Magazine, website & books written by teens since 1989

Stay Off The Slopes? This work has been published in the Teen Ink monthly print magazine.

By
   If you're going to learn how to ski, there is a certain attitude you need. Because of past skiing experience, she was greatly lacking this attitude, but she was willing to try , at first.

Since she had taken ski lessons at Blue Hills, she felt fairly comfortable with a slow "snow plow" on an almost flat surface. So, she and her parents had a group lesson, which started on a very small slope next to the ski school building. This slope was actually meant to give skiers a little extra help on their way to the lift lines.

After mastering this slope, they moved on to the bunny hill known as "Little Sister," which was comparable in size to Mount Everest to her beginner's eyes. To ascend this mountain, you couldn't walk. The only alternative was to ride the CHAIR LIFT.

It was agreed that she would ride with her dad while her mother would go with someone else. It was not comforting to know that the person she looked to for guidance was as clueless as she was. Getting on the lift was not a problem. The problem came when they were 3000 feet in the air (or so it seemed) and the lift stopped and began to sway in the wind. She sat very still and begged her dad to do the same. She had noticed some debris under the lift: a glove and a ski pole. The sight was a bit unnerving since she was convinced she would soon be joining them.

Then it was time to get off. She attempted to stand, but did this too late and was consequently pushed onto her face in the snow , right in front of the lift. Her father (at six feet, three inches and weighing roughly 265 pounds) tripped over her and also landed on his face. The lift operator had not seen them crash and kept the lift moving. After floundering around in the snow, and with the aid of two benevolent bystanders, they managed to free themselves from their snowy trap.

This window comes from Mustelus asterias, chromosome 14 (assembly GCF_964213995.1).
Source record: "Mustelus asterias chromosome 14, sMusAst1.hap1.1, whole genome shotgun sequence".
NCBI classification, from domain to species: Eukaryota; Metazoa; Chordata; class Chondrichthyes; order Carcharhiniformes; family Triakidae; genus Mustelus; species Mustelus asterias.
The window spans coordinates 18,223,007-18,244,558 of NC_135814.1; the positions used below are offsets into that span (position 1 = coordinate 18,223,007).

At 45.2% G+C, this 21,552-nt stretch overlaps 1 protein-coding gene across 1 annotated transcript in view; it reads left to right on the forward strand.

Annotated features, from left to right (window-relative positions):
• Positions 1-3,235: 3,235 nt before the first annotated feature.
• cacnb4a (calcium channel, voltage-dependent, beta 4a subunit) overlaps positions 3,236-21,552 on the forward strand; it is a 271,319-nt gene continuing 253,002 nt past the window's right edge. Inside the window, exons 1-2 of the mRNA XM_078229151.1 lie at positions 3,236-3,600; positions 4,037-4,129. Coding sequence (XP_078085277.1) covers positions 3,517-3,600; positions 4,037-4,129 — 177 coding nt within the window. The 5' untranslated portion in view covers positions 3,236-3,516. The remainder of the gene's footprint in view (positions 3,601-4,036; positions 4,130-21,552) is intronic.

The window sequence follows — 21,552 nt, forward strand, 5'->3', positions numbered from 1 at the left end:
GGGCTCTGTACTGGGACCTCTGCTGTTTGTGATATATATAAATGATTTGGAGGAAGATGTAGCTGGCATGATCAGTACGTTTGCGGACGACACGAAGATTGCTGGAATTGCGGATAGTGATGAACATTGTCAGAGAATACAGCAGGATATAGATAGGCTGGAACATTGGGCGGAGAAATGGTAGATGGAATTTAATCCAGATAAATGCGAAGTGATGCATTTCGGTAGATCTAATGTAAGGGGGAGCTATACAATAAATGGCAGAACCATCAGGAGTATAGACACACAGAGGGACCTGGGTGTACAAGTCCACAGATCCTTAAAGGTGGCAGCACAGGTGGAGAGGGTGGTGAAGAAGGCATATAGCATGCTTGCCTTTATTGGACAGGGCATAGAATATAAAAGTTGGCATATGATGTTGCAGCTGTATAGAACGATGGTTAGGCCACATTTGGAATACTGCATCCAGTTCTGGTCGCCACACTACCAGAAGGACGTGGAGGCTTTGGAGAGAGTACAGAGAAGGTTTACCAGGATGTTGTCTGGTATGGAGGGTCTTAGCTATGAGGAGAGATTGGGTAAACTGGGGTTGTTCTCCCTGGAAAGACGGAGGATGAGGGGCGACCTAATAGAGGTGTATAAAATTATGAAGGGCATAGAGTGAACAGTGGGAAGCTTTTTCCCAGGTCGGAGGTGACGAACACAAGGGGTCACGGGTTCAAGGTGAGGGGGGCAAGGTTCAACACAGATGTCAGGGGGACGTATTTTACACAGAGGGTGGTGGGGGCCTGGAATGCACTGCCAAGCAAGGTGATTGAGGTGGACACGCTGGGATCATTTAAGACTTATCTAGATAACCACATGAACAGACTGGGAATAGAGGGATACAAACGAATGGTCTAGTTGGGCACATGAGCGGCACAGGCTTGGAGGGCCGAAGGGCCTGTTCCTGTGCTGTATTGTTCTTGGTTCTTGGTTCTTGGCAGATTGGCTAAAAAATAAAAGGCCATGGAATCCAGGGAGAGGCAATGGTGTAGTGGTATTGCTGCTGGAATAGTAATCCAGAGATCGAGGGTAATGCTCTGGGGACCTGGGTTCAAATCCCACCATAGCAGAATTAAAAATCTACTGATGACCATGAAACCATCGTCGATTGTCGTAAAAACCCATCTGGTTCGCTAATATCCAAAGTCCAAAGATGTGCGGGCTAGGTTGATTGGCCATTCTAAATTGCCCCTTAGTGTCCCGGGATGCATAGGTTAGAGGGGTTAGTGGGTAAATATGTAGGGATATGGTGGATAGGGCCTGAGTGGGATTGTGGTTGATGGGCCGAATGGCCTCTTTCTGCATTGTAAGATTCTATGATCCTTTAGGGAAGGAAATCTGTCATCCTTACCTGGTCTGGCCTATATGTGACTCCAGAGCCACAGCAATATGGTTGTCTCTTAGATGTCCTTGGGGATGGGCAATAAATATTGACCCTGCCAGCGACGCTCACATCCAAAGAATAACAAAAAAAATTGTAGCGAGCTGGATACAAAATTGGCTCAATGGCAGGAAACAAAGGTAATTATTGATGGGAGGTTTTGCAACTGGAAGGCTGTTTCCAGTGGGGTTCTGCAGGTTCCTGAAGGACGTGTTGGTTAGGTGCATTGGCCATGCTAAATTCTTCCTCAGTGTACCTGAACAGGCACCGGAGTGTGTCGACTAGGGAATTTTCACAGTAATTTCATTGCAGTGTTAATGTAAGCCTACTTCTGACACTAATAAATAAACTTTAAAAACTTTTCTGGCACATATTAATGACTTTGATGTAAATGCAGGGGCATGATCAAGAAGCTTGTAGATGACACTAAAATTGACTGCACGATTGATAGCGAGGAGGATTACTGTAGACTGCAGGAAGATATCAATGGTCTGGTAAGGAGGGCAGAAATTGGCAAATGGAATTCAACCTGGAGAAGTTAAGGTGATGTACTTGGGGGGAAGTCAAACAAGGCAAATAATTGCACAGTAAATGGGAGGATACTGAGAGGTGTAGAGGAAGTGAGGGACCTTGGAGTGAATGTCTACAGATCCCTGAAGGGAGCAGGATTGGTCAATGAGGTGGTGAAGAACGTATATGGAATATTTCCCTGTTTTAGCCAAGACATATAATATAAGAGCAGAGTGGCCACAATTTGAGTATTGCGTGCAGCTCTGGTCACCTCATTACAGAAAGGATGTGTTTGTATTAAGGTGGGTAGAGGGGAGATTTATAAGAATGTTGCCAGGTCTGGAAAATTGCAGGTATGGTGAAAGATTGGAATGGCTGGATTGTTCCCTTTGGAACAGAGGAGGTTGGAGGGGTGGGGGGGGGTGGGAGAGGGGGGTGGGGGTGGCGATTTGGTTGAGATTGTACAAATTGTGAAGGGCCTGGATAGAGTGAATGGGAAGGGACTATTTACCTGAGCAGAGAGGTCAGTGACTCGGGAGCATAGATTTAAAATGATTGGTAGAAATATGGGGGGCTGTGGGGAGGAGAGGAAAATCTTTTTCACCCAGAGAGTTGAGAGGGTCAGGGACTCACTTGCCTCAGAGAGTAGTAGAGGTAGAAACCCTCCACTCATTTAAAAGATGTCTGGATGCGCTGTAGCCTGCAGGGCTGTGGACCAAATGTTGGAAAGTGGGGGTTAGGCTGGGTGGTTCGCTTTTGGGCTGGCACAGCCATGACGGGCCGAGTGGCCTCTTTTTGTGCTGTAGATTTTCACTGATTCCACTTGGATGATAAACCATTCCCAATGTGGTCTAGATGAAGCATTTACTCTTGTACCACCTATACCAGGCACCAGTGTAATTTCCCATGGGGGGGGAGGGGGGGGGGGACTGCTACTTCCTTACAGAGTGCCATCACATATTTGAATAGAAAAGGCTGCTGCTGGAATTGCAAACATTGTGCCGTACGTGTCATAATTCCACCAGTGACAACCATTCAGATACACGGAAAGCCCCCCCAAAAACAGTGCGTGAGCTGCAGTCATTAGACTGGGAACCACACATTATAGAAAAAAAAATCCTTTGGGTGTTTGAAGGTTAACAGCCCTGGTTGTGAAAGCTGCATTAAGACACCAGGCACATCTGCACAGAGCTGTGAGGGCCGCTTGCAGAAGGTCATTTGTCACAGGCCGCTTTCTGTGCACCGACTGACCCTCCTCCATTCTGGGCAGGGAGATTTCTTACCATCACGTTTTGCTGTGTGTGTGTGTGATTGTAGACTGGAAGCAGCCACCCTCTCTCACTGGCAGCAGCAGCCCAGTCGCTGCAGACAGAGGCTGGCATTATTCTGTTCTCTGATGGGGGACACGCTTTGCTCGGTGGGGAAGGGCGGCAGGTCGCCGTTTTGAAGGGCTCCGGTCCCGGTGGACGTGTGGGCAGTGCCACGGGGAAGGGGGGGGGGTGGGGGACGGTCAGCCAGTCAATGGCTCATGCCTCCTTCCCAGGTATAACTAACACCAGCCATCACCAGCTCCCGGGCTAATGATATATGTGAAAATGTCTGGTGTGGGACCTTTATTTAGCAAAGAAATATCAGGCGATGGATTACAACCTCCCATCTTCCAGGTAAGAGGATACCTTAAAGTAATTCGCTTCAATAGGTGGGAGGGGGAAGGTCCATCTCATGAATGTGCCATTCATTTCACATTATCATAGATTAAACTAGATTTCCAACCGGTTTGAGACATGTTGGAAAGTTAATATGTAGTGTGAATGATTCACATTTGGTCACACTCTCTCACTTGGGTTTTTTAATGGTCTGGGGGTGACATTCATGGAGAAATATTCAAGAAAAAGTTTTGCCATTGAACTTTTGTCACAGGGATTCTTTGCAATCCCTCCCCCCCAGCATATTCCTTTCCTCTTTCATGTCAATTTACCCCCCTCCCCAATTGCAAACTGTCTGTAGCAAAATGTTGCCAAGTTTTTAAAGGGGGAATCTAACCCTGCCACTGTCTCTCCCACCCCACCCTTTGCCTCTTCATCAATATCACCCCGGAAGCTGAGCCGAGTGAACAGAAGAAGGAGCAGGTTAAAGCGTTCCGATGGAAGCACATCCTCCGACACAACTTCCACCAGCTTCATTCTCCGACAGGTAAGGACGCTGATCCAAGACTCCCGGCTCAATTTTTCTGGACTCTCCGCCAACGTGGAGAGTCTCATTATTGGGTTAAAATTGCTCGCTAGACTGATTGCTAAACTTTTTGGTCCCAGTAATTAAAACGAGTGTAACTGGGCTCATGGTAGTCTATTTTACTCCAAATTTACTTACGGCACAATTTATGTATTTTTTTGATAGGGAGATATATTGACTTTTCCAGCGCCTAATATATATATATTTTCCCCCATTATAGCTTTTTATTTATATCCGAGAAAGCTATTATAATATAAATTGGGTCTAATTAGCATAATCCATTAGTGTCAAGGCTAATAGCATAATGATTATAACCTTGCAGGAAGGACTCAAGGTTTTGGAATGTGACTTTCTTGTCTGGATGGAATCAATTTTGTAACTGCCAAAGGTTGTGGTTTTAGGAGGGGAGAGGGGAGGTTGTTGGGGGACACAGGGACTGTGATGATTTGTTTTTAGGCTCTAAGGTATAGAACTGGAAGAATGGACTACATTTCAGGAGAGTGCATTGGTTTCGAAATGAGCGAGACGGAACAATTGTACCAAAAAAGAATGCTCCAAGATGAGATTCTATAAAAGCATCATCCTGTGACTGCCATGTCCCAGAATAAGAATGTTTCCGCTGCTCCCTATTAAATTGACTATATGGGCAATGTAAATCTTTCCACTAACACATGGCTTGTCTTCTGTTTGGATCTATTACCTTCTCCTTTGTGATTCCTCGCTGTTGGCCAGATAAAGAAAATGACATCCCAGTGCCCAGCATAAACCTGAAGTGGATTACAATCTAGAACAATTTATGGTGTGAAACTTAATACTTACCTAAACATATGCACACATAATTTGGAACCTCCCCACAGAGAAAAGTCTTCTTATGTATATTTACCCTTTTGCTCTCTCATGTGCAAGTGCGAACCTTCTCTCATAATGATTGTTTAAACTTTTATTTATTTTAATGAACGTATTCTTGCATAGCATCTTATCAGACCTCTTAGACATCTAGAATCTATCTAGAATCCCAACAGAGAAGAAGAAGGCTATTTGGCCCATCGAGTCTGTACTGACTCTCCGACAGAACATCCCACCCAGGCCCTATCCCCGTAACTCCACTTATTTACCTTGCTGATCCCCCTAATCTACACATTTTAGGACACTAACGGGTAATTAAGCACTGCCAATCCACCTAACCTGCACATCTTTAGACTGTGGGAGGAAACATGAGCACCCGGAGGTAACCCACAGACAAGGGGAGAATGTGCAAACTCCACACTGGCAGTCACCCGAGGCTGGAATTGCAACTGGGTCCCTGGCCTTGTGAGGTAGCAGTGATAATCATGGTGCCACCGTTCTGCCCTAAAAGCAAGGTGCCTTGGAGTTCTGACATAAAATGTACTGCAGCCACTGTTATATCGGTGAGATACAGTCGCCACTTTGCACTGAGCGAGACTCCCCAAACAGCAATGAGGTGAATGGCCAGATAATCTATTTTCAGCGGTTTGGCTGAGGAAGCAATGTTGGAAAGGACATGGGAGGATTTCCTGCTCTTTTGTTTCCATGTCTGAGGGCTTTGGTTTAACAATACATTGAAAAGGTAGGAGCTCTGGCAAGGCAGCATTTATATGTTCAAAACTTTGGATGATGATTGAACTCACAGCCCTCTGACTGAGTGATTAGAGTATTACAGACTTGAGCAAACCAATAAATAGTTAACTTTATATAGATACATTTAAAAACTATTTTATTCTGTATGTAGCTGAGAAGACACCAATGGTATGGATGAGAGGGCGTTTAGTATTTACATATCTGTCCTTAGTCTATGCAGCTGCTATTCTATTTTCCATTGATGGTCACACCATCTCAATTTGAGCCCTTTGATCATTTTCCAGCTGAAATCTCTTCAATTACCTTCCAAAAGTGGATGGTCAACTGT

Then it was time to ski. Traversing the top of the mountain in a line (with her at the back of the pack), she managed to get her foot stuck in three feet of unpacked snow at the edge of the trail. After the instructor fished her out, he sent them across again. He led and she, of course, brought up the rear.

Looking down the 90 degree angle of the mountain, she saw her life flash before her eyes. She got halfway down when "Bridget," a 22-year-old model, with whom the instructor had been flirting, fell. As Bridget was not too far away from her, she couldn't ski any farther without hitting her. The instructor, in his haste to rescue the fallen model, just missed mowing down a small child, lost his balance, and fell face down on Bridget. How convenient! The instructor and Bridget (who was extremely red-faced) got up and resumed skiing.

She decided that if she tried to ski, she would end up cascading down the mountain, so she did the only logical thing, she fell. She continued falling until she reached the bottom of the hill. Then their instructor said that they were going to do it again. She laughed out loud because she honestly believed he was kidding. He wasn't. She and her dad decided to try. Their second exodus from the lift was successful, but their trip down "Little Sister" was not.

If nothing else was accomplished that day, she at least learned to fall and get up quickly. n


This work has been published in the Teen Ink monthly print magazine. This piece has been published in Teen Ink’s monthly print magazine.




Post a Comment

Be the first to comment on this article!




Site Feedback